To ask the Secretary of State for Justice, how many people have applied for but not yet received a Lasting Power of Attorney..

At 3 March 2023, a total of 401,196 applications for a Lasting Power of Attorney (LPA) were being processed by the Office of the Public Guardian (OPG). This included 163,279 applications that were in the statutory four-week waiting period for any objections to be lodged prior to registration. At 3 March 2023, the OPG had already registered 809,675 applications for an LPA in 2022/23. These figures exclude the registration of Enduring Powers of Attorney which, while valid, have been replaced by LPAs since the Mental Capacity Act 2005 came into effect.

Customers are currently advised to allow up to 20 weeks for an LPA application to be processed, including the four-week waiting period. The OPG target to register LPAs is within an average of eight weeks. OPG staff are working day and night to register LPAs and extra staff have been hired, which is increasing the number of LPAs being registered each month.

The government is also supporting the Powers of Attorney Bill which will enable a digitalised LPA application process, leading to a faster and simpler service for applicants in future.

Mike Freer
Parliamentary Under-Secretary (Ministry of Justice)
2nd Mar 2023
To ask the Secretary of State for Justice, what proportion of the staff of the Office of the Public Guardian are working in the office.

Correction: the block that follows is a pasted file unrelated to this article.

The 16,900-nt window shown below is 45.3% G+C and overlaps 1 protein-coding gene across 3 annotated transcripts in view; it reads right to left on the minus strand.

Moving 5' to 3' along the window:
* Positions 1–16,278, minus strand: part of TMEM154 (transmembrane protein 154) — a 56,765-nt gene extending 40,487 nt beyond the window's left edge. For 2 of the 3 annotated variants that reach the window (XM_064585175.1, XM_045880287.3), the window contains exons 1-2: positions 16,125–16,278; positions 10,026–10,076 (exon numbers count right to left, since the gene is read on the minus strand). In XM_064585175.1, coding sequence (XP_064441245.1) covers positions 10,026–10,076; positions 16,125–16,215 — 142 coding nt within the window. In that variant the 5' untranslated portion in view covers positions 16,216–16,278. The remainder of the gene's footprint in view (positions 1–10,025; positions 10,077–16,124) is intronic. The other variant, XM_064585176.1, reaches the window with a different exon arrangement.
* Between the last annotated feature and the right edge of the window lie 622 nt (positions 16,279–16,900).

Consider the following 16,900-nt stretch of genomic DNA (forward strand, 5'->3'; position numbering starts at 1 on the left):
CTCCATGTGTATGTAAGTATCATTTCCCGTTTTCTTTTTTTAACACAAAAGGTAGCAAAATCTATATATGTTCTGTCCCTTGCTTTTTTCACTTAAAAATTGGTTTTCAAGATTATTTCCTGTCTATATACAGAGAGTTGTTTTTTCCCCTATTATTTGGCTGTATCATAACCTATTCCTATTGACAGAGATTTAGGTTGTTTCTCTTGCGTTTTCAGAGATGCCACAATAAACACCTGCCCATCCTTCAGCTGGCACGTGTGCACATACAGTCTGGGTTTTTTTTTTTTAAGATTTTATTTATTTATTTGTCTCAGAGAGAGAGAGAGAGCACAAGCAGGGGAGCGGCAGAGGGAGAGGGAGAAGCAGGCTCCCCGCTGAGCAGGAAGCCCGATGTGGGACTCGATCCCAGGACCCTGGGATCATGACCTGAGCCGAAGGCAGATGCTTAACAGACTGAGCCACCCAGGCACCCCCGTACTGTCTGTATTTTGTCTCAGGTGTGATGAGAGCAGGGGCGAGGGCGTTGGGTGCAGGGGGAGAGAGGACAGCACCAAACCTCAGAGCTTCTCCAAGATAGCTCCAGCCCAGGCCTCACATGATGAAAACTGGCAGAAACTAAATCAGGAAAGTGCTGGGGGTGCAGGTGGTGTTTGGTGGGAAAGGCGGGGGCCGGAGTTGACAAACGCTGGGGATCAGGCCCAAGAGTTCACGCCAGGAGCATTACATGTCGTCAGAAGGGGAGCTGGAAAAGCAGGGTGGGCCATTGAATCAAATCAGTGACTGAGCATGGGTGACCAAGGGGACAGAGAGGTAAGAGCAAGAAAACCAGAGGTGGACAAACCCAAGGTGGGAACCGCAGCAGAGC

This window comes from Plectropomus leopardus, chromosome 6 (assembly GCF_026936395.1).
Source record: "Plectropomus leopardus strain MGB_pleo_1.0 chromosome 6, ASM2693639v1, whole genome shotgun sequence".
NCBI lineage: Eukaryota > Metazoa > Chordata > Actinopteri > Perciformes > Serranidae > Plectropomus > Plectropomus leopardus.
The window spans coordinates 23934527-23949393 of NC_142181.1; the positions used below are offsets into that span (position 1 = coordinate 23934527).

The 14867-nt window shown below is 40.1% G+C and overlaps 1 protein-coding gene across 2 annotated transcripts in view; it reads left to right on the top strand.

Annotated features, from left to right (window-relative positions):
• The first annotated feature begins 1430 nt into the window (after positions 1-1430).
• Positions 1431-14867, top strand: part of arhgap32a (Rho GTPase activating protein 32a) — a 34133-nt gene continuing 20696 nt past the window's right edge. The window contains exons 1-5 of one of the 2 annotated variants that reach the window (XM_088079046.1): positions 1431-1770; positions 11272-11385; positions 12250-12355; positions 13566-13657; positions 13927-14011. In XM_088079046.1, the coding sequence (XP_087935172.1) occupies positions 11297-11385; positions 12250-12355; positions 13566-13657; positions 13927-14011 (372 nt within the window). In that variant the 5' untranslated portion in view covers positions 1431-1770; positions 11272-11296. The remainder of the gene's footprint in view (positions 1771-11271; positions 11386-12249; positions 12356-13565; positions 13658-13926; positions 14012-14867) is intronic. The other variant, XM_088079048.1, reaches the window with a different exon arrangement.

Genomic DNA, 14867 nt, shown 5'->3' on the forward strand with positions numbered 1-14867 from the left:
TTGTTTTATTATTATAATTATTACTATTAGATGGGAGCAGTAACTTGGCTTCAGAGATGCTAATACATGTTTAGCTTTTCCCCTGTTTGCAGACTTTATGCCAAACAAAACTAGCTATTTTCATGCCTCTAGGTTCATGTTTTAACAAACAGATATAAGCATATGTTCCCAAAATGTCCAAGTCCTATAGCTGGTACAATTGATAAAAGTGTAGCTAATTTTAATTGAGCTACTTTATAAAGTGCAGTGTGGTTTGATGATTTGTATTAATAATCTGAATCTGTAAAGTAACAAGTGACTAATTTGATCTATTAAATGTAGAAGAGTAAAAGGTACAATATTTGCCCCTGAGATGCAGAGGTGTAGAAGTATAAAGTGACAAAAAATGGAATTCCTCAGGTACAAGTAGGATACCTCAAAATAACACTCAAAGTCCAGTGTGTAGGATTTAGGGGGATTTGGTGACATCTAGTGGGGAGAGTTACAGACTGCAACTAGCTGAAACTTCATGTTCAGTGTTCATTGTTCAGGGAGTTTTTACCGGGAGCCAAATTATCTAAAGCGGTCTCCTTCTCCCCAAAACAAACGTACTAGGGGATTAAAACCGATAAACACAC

Hybrid working is available at OPG as a modern employer, subject to business area requirements and line manager’s discretion. A third of the roles in OPG (c. 600 out of 1,700) are not suitable for hybrid working. These roles are required to be undertaken full-time in the office. For example, in the operational unit responsible for the processing of Lasting Powers of Attorney (LPA), there is a requirement for many of the core manual processes to be conducted from an office and space is prioritised in the office for these roles to be undertaken.

Where OPG business areas are not directly involved in LPA processing activities, staff are required to attend an office for a minimum of two days each per week and have an obligation to attend the office when requested to do so by their line management unless a formal exemption is in place. At 7 February 2023, 1.4% of OPG staff had a formal exemption and the remaining 98.6% were required to work from the office at least two days a week.

Mike Freer
Parliamentary Under-Secretary (Ministry of Justice)